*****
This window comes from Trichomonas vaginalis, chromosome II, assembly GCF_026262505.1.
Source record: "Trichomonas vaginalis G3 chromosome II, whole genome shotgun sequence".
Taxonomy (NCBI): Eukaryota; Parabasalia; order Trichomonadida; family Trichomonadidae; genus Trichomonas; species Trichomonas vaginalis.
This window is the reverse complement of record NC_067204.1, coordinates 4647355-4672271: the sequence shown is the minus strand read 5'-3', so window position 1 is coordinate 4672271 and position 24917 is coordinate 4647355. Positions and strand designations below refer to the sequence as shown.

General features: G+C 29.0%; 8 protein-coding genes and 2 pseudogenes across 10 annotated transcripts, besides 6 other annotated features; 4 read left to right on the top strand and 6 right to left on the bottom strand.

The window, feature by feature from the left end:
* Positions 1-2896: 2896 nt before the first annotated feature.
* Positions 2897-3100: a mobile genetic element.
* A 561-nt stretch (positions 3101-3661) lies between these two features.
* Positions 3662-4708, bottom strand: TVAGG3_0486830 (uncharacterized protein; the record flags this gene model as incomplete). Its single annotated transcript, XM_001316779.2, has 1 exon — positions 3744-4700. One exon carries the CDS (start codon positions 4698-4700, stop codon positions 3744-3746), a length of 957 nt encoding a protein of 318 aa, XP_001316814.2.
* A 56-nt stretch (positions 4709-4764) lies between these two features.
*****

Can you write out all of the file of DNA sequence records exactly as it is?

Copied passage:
This window comes from Trichomonas vaginalis, chromosome II, assembly GCF_026262505.1.
Source record: "Trichomonas vaginalis G3 chromosome II, whole genome shotgun sequence".
Taxonomy (NCBI): Eukaryota; Parabasalia; order Trichomonadida; family Trichomonadidae; genus Trichomonas; species Trichomonas vaginalis.
This window is the reverse complement of record NC_067204.1, coordinates 4647355-4672271: the sequence shown is the minus strand read 5'-3', so window position 1 is coordinate 4672271 and position 24917 is coordinate 4647355. Positions and strand designations below refer to the sequence as shown.

General features: G+C 29.0%; 8 protein-coding genes and 2 pseudogenes across 10 annotated transcripts, besides 6 other annotated features; 4 read left to right on the top strand and 6 right to left on the bottom strand.

The window, feature by feature from the left end:
* Positions 1-2896: 2896 nt before the first annotated feature.
* Positions 2897-3100: a mobile genetic element.
* A 561-nt stretch (positions 3101-3661) lies between these two features.
* Positions 3662-4708, bottom strand: TVAGG3_0486830 (uncharacterized protein; the record flags this gene model as incomplete). Its single annotated transcript, XM_001316779.2, has 1 exon — positions 3744-4700. One exon carries the CDS (start codon positions 4698-4700, stop codon positions 3744-3746), a length of 957 nt encoding a protein of 318 aa, XP_001316814.2.
* A 56-nt stretch (positions 4709-4764) lies between these two features.